During the Napoleonic War, one hundred and three ‘Martello Towers’ were built along the south coast, from Suffolk to Eastbourne. These imposing brick defences, designed with extremely thick walls to withstand canon fire, were built into the ground, creating a Tardis-like effect upon entering. Now redundant, the towers still pepper the coastline, either maintained as buildings of interest or adapted for new purposes.
Deep inside tower number 74, the officer’s living area and gun powder magazine remain busy and occupied even now – teeming with artefacts and recollections of days gone by.
Walking down the curved staircase of Seaford Museum, tentatively gripping onto the rope handle, feels like entering another world. The air is dusty and thick, and has the distinct aroma of a place underground. Inside the first room the visitor is given a typical overview of local history, from boats and wartime stories to artefacts from local schools. It is only when one walks into the next room that the museum’s unique approach to documenting social history is revealed.
Overflowing with televisions and radios, this maximal space is so heavily occupied by objects that one could spend an hour in here alone, just taking in the unusual and evolving designs. From this point on, a theme of obsessive collection and storage dominates, inviting the visitor to explore every part of the space.
Sewing machines, computers, vacuum cleaners, heaters, cameras, tools and constructed historical scenes are displayed in a labyrinth of shelving units and cases. This never-ending record of past eras, documented through physical matter, is used as a talking point by informed volunteers, who seem to have an equally endless knowledge. One member of staff explained how people just keep giving the museum more and more objects, and that, amazingly, what is on show is not all that could be displayed.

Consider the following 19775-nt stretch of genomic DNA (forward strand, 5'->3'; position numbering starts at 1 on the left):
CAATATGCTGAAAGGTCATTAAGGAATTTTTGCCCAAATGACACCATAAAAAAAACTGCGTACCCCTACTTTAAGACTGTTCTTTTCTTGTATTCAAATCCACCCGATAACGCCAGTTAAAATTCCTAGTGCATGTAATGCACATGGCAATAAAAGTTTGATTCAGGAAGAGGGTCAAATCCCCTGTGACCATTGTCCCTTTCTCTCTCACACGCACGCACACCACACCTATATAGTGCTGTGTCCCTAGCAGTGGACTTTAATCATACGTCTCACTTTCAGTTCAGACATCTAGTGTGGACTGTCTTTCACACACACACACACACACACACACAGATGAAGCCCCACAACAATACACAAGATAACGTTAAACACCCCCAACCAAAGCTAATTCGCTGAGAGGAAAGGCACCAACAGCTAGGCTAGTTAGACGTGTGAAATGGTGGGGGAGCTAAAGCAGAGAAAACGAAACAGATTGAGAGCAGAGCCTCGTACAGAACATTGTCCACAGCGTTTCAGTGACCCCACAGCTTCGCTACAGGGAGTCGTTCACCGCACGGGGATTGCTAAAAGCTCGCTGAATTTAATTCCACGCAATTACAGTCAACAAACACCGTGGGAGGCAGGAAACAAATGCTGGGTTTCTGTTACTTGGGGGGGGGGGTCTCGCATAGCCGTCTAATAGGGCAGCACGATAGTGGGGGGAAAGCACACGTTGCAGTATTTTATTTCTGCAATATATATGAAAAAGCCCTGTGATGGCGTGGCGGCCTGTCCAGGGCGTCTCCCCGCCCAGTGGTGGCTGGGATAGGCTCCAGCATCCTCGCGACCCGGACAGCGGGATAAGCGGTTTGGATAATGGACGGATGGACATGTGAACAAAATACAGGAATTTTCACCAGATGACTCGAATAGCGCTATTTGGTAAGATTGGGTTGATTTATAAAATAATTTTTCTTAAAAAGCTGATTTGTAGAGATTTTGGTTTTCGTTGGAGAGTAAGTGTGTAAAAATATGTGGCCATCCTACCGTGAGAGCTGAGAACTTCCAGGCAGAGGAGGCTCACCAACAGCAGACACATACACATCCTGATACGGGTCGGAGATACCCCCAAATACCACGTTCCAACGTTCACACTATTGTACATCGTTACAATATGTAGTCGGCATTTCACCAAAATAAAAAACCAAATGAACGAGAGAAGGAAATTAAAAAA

Seaford Museum is a unique maximal space in that it is still growing and changing, unlike The Booth Museum which is a space preserved in time. Recent lottery funding has enabled the museum to start a life-long learning project, which is centred around people’s memories and recollections. One of the aims of this project is to offer a provision of reminiscence material to the many elderly, infirm and disabled residents of the town. This idea of providing a wealth of bygone objects, in order to stimulate recollection and narrative, is extremely powerful – it places both the visitor and the object at the centre of the museum experience.
Walking through the space and hearing these remembrances was a truly fascinating experience, and the way that the ‘simple things’ on display inspired such accounts, sent shivers down my spine.
Seaford Museum can consequently be summed up as a space that is filled with individual stories, as much as it is by concrete things.